At an $89.99 MSRP because of this 2TB version, the bottom-line price of storage here’s an attractive 4.5 cents per gigabyte. Sometimes, you’ll see 2TB lightweight drives on sale for $10 or $20 less, so we expect the Ultra Touch to see similar reseller discounting to remain competitive. The 1TB version of the drive is a much lesser value given the $69.99 MSRP and therefore, the higher cost per gig. In the event that you might need the entire 2TB of space, get the entire 2TB.
Indeed, 2TB appears to be the capability sweet spot nowadays for platter-based lightweight drives. That’s good, for the reason that typical utilization case because of this type of device is either media storage (music, photos, or video) or backups, and 2TB is often enough to do the work. Of course, a lot of us use external drives for both, and there’s a good amount of room for the drive to accomplish double duty, unless you’re a significant photographer or videographer.
The Ultra Touch supports USB 3.x over the USB Type-A or USB Type-C connection. The Micro-USB Type-B cable terminates within an ordinary Type-A port, and a Type-A-to-C adapter will come in the box. The drive is, of course, also appropriate for USB 2.0, but transfer speeds will slow way down if you are using among those ports.
By default, the drive comes formatted in the exFAT file system, which is fine for some Windows or Mac installations and permits cross-platform readability. Mac users might need to format the drive in HFS+ if indeed they desire to use Apple’s Time Machine. Plus some Windows users may decide to reformat the drive to NTFS for optimized performance. If you opt to reformat, do not forget to first copy any backup or other utilities to some other drive temporarily, then copy them back again to the Ultra Touch after formatting.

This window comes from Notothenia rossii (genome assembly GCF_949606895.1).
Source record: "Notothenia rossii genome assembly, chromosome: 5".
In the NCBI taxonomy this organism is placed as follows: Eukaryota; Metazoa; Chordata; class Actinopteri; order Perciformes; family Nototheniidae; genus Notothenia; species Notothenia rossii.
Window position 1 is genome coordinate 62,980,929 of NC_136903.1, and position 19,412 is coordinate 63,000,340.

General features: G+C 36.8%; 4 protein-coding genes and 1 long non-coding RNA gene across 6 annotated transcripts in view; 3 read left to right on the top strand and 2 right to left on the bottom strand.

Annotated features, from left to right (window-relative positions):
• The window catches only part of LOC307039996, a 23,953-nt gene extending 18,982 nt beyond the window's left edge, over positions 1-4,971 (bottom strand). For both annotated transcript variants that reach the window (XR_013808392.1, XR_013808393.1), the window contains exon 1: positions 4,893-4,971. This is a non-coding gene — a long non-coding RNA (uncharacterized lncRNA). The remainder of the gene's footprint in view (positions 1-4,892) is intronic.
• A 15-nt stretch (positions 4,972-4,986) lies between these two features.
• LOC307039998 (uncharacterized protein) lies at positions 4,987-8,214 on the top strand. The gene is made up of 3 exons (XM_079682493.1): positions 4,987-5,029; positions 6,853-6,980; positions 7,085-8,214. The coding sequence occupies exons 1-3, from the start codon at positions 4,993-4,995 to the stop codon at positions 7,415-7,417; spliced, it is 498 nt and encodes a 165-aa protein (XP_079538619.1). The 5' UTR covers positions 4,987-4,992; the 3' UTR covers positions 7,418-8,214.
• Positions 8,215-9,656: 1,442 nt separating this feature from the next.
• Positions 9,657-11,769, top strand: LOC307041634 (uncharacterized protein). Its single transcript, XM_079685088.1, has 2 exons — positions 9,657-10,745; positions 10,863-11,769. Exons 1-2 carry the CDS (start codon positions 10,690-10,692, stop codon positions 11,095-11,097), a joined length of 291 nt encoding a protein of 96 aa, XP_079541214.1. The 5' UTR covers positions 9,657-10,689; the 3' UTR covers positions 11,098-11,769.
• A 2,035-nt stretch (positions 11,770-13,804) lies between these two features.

Security and Software
As noted earlier, the marketplace for external lightweight hard disks is saturated. All of the drives you see from major manufacturers have a tendency to perform similarly, they’re all well-crafted, plus they even cost a comparable. Drive makers need different ways to differentiate them.
Given that the unit contain valuable (indeed, sometimes irreplaceable) information and so are small enough to be easily lost or stolen, one good differentiator is to supply a way of measuring easy-to-deploy security. That’s what Seagate did here. Actually, Seagate has provided Backup Plus Ultra Touch buyers with a double measure.
First, the drive could be password-protected. During setup, you will be asked to supply a password. (It’s optional, though.) Be cautious, because after getting designated a password, you will need it to unlock your drive, and in the event that you lose it, Seagate can’t rescue you. You can always reset the drive, in the event that you must, but doing this erases any placed data.